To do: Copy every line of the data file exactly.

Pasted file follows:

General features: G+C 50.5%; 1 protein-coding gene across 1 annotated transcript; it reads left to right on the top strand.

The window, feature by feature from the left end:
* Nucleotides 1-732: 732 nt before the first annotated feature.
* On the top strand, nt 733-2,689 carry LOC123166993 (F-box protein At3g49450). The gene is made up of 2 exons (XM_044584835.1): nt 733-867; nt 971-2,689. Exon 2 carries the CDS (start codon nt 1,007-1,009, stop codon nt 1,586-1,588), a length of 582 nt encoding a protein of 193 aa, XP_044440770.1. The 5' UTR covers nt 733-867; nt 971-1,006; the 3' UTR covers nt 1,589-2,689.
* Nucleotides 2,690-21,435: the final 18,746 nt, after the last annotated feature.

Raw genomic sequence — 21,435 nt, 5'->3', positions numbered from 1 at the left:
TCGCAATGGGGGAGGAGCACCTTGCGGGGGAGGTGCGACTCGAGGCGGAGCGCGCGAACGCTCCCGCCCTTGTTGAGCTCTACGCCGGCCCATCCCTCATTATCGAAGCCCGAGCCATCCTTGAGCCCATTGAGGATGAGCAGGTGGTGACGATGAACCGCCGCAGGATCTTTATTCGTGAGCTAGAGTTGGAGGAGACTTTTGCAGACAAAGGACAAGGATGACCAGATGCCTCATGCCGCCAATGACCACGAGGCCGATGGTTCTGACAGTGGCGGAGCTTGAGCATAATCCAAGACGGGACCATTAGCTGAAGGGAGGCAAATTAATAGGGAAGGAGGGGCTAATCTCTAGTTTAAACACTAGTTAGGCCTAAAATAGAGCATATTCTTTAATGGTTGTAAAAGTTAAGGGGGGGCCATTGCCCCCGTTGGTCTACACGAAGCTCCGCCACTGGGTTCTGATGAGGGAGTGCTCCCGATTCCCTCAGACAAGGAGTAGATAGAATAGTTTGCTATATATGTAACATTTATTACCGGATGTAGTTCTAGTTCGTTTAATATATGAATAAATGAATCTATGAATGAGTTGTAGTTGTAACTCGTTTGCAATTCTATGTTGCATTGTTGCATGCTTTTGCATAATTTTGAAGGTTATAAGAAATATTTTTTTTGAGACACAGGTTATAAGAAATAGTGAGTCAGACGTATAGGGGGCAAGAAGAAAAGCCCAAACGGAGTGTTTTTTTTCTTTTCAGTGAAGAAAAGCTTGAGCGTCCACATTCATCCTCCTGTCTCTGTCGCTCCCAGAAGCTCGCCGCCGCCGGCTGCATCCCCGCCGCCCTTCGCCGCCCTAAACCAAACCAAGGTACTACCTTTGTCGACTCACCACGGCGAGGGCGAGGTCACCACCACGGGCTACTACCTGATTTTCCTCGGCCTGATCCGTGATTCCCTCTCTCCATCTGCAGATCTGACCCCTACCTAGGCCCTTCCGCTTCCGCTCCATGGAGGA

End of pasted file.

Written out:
General features: G+C 50.5%; 1 protein-coding gene across 1 annotated transcript; it reads left to right on the top strand.

The window, feature by feature from the left end:
* Nucleotides 1-732: 732 nt before the first annotated feature.
* On the top strand, nt 733-2,689 carry LOC123166993 (F-box protein At3g49450). The gene is made up of 2 exons (XM_044584835.1): nt 733-867; nt 971-2,689. Exon 2 carries the CDS (start codon nt 1,007-1,009, stop codon nt 1,586-1,588), a length of 582 nt encoding a protein of 193 aa, XP_044440770.1. The 5' UTR covers nt 733-867; nt 971-1,006; the 3' UTR covers nt 1,589-2,689.
* Nucleotides 2,690-21,435: the final 18,746 nt, after the last annotated feature.

Raw genomic sequence — 21,435 nt, 5'->3', positions numbered from 1 at the left:
TCGCAATGGGGGAGGAGCACCTTGCGGGGGAGGTGCGACTCGAGGCGGAGCGCGCGAACGCTCCCGCCCTTGTTGAGCTCTACGCCGGCCCATCCCTCATTATCGAAGCCCGAGCCATCCTTGAGCCCATTGAGGATGAGCAGGTGGTGACGATGAACCGCCGCAGGATCTTTATTCGTGAGCTAGAGTTGGAGGAGACTTTTGCAGACAAAGGACAAGGATGACCAGATGCCTCATGCCGCCAATGACCACGAGGCCGATGGTTCTGACAGTGGCGGAGCTTGAGCATAATCCAAGACGGGACCATTAGCTGAAGGGAGGCAAATTAATAGGGAAGGAGGGGCTAATCTCTAGTTTAAACACTAGTTAGGCCTAAAATAGAGCATATTCTTTAATGGTTGTAAAAGTTAAGGGGGGGCCATTGCCCCCGTTGGTCTACACGAAGCTCCGCCACTGGGTTCTGATGAGGGAGTGCTCCCGATTCCCTCAGACAAGGAGTAGATAGAATAGTTTGCTATATATGTAACATTTATTACCGGATGTAGTTCTAGTTCGTTTAATATATGAATAAATGAATCTATGAATGAGTTGTAGTTGTAACTCGTTTGCAATTCTATGTTGCATTGTTGCATGCTTTTGCATAATTTTGAAGGTTATAAGAAATATTTTTTTTGAGACACAGGTTATAAGAAATAGTGAGTCAGACGTATAGGGGGCAAGAAGAAAAGCCCAAACGGAGTGTTTTTTTTCTTTTCAGTGAAGAAAAGCTTGAGCGTCCACATTCATCCTCCTGTCTCTGTCGCTCCCAGAAGCTCGCCGCCGCCGGCTGCATCCCCGCCGCCCTTCGCCGCCCTAAACCAAACCAAGGTACTACCTTTGTCGACTCACCACGGCGAGGGCGAGGTCACCACCACGGGCTACTACCTGATTTTCCTCGGCCTGATCCGTGATTCCCTCTCTCCATCTGCAGATCTGACCCCTACCTAGGCCCTTCCGCTTCCGCTCCATGGAGGA